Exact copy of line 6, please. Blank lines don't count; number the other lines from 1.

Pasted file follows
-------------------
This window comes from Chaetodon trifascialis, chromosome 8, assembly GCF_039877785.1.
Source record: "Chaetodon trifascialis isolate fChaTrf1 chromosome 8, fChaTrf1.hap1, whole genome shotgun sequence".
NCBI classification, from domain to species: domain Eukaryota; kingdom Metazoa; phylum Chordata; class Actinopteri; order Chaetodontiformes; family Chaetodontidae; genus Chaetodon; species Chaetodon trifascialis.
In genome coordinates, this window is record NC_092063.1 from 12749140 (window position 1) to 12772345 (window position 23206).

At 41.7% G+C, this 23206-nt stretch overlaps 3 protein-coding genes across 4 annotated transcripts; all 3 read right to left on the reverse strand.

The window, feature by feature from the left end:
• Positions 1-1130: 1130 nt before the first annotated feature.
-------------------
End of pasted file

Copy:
The window, feature by feature from the left end: